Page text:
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Is your business cloud-optimized? 5 foundations of the journey

Posted by Samantha DeLaire

Dec 16, 2016

Many small and midsize businesses are deciding to make cloud services and infrastructure an intentional component of their strategy, rather than scrambling to react every time employees start using some new service. These cloud-ready businesses are taking control of cloud adoption by investing in the right tools and making the technical and operational changes necessary to adapt to a faster-paced world.

A strategic approach to the cloud means recognizing that it is here to stay, and being clear about what benefits you want to achieve for your business. Then, you can evaluate where changes need to be made to ensure you can use cloud services securely and productively while maintaining control over costs.

Five key areas you should consider when optimizing your business for the cloud:

Infrastructure: Look at the IT hardware and networking infrastructure you currently have on-premises, and consider what you will need to fulfill your growth plans and optimize for the cloud. Look for ways you can consume infrastructure from the cloud instead of managing it yourself, as many robust options are available that are more secure and higher-performance than most small or midsize businesses can obtain on their own. These aspects of IT are generally well-defined and are not where you want to focus your efforts on adding value. At the same time, don’t abandon what you have. Rather, look for ways that your existing infrastructure can easily connect to the online services you with to use.

Data: Using online services naturally means data moves across multiple locations. The more cloud services you use, the more likely it is that you will keep significant amounts of data online. In order to cloud-optimize your business, look for data storage options that can interoperate with all the tools you plan to use, including analytics, business applications, and business processes. Being able to seamlessly move data to the cloud depending on application and performance needs can enable you to preserve more of your data in an accessible state.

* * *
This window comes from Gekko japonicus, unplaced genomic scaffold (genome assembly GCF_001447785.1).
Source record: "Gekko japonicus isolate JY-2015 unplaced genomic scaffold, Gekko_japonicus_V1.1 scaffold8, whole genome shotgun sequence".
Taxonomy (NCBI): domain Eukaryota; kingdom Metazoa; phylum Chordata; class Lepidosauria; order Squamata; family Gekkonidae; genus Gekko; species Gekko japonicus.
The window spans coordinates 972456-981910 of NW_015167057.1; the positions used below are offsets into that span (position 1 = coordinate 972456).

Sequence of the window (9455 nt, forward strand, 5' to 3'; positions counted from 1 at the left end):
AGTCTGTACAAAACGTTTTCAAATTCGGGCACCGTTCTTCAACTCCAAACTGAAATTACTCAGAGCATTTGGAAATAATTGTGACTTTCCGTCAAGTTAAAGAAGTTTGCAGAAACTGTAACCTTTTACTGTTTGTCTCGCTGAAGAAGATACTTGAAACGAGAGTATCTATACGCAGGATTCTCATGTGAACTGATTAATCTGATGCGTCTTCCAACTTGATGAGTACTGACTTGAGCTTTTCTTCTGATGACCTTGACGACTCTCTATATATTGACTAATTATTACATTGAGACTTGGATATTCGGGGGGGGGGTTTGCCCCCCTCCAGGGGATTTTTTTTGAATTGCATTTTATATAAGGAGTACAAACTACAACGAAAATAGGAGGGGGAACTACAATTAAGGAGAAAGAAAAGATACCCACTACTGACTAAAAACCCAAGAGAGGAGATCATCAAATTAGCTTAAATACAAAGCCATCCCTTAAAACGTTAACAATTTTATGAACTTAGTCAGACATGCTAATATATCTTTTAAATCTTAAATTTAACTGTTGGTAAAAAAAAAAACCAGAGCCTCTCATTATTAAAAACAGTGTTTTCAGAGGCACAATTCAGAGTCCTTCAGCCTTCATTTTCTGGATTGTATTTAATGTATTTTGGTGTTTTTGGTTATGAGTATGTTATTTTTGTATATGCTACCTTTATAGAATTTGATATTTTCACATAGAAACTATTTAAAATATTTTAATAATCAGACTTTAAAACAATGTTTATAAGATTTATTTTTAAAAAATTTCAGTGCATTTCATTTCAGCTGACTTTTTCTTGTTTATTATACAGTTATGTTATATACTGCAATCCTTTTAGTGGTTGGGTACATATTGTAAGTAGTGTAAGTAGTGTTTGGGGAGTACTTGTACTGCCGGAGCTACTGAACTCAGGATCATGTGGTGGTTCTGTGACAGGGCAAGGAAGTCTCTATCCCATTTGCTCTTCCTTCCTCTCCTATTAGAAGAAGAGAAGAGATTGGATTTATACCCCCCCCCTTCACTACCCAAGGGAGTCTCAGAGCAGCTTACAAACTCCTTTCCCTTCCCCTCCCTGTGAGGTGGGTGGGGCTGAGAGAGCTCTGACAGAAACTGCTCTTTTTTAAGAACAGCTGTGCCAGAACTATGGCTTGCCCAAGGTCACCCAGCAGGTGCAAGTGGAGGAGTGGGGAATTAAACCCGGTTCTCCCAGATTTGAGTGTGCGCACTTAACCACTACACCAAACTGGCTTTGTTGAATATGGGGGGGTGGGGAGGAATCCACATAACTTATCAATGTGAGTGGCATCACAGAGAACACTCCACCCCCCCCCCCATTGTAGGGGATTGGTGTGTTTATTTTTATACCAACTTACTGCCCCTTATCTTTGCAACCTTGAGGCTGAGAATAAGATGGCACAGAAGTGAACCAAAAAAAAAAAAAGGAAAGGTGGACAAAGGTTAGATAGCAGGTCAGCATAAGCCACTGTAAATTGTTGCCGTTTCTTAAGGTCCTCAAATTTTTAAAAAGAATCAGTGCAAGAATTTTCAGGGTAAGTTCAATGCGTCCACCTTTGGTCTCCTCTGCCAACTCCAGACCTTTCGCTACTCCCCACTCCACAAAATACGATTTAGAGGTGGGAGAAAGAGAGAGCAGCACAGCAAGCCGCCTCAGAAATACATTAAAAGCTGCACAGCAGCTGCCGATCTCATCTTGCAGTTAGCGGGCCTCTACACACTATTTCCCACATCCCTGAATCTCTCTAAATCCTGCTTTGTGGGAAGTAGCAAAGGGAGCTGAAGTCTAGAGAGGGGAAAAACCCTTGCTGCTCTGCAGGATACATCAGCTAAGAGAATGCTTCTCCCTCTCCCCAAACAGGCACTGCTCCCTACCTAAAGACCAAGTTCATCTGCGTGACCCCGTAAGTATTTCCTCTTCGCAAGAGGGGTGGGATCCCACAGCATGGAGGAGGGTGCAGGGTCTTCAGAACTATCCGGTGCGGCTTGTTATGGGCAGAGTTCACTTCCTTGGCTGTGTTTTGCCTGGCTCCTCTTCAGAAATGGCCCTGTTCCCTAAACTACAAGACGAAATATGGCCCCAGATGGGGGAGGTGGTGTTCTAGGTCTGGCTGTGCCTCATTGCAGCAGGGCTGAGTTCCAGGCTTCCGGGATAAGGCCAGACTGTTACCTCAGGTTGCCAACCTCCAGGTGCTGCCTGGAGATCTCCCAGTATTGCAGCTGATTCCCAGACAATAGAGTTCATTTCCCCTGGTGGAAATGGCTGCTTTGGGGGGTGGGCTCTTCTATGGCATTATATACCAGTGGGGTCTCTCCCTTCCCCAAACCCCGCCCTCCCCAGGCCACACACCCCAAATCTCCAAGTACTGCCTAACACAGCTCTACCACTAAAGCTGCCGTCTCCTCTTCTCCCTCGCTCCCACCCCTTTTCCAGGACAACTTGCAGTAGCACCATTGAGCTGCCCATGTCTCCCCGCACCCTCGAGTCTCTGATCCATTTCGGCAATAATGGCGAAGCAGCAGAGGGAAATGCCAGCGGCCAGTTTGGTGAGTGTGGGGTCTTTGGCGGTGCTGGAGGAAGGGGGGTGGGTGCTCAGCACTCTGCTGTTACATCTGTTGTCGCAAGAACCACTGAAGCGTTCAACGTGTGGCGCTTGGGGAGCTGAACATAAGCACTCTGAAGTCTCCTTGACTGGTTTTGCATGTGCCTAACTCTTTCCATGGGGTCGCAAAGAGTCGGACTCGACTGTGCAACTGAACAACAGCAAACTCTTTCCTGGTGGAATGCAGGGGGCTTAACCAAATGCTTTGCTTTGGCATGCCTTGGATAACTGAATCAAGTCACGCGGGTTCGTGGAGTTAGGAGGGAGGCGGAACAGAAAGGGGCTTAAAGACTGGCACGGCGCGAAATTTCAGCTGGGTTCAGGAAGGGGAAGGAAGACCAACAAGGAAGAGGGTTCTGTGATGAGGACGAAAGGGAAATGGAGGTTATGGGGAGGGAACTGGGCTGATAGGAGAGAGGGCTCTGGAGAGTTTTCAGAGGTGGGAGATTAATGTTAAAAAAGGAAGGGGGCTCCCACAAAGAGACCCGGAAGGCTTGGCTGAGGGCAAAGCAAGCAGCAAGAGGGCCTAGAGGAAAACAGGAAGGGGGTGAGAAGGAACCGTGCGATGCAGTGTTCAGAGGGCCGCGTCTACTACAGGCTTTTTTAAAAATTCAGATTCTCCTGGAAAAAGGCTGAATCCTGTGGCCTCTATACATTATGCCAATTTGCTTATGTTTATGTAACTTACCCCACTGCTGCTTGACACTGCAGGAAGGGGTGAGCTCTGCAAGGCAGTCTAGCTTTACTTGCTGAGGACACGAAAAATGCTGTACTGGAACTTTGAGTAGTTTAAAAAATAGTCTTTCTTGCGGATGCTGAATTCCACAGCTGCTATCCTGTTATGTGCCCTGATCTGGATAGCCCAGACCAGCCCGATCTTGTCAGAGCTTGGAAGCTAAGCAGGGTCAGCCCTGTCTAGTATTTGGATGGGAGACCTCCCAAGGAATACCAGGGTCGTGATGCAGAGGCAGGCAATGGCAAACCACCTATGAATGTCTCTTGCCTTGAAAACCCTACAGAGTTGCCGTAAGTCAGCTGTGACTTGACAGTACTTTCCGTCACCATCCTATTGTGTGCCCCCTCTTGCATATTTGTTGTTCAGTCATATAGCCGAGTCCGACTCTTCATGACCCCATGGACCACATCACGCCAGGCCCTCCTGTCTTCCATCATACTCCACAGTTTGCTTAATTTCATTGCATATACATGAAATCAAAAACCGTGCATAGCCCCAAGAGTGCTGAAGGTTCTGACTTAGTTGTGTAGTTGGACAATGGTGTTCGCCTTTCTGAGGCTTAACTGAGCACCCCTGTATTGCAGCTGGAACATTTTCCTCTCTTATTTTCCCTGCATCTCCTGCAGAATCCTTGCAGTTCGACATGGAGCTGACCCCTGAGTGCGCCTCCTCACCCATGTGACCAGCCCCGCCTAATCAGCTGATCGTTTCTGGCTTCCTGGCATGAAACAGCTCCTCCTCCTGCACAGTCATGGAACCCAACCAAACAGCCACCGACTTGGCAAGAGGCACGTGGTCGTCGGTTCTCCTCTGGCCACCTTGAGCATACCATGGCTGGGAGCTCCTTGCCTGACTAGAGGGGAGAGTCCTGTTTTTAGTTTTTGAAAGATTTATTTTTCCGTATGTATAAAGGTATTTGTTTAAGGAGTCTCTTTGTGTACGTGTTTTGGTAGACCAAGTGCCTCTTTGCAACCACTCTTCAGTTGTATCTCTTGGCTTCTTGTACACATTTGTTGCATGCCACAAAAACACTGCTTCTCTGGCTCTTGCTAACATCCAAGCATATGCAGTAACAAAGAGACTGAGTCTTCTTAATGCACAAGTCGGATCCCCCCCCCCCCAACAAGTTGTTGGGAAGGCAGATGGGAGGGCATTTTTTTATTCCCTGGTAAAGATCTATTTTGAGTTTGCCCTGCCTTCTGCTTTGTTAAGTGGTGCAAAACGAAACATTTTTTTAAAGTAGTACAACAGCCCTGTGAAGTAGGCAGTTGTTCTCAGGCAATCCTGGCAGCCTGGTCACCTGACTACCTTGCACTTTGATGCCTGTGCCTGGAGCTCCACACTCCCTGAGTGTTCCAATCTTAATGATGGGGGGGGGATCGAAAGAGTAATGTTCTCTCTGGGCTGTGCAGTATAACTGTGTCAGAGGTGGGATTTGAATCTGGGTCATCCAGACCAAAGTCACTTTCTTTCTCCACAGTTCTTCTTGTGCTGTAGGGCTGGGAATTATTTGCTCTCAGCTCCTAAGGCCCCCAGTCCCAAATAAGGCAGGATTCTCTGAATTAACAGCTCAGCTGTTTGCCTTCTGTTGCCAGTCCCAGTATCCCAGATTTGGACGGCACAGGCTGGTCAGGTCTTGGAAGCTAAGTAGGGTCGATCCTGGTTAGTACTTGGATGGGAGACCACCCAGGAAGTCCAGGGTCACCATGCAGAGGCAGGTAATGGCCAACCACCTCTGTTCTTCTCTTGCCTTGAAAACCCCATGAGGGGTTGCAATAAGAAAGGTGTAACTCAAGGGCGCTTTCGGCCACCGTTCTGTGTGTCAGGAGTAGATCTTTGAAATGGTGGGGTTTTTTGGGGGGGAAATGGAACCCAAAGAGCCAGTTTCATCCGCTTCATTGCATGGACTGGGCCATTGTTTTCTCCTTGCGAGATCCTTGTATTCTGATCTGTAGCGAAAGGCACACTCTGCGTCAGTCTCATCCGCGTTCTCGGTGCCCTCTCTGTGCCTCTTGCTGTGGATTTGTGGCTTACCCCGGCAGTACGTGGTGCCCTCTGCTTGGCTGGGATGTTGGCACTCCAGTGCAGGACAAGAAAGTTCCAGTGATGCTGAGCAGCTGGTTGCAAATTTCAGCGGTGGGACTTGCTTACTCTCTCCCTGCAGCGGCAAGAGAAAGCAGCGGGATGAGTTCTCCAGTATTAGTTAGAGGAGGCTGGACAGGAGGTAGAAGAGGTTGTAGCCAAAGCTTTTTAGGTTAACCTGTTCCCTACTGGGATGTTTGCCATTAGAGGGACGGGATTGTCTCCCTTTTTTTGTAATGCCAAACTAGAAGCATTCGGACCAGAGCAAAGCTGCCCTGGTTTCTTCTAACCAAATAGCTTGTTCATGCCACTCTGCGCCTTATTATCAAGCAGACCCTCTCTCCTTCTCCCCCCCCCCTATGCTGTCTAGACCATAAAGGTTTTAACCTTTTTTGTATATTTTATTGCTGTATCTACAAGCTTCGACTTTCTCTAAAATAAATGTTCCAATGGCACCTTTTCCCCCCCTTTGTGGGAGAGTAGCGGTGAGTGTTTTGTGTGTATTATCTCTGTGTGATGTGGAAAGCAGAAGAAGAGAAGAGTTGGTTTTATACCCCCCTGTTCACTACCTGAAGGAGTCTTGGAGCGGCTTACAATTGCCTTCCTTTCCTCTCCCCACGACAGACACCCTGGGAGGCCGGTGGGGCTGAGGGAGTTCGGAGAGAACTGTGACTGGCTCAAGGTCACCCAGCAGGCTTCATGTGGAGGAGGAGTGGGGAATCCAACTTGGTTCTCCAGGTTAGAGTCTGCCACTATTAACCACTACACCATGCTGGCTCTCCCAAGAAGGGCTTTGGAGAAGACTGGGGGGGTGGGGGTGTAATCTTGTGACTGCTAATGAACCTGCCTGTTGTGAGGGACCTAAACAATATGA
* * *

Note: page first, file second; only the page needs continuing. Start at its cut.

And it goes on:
Management: With the cloud, you can spin up multiple virtual servers for a variety of purposes, typically at far lower cost than purchasing the required hardware yourself. That means you need more than virtualization—you need visibility across all the services you support and consume. This is doubly true if you’re using a mix of on-premises hardware, cloud-based virtual machines, and public cloud services, as many businesses will for the foreseeable future. Visibility is also necessary to manage costs, as consuming cloud services typically uses an operational expense model rather than a capital expense model. This may require new management tools if your environment is on the more complex side.

Security: Securing data across multiple services is a different task than securing it behind a traditional firewall. You need server technology built to protect data wherever it goes, whether it’s on a local server, a mobile device, or an online file share. Strong encryption and multi-factor authentication should be available as an option in the technology you choose.

Applications: Look at all the applications your company uses and make strategic decisions about which ones will provide the best value when you set up your business in the cloud. Other apps might require modification to move to the cloud, but if the business value is there, it could well be worth the trouble.

One key to creating a cloud-ready business is choosing the right server technology to power your applications and services. Windows Server is designed for a cloud-first, mobile-first world and powers business workloads around the world. It helps you give employees access to information across diverse infrastructure, networks, devices, and applications, while offering high levels of security and reliability. And, interoperability between Windows Server and Microsoft Azure can smooth the path to cloud migration.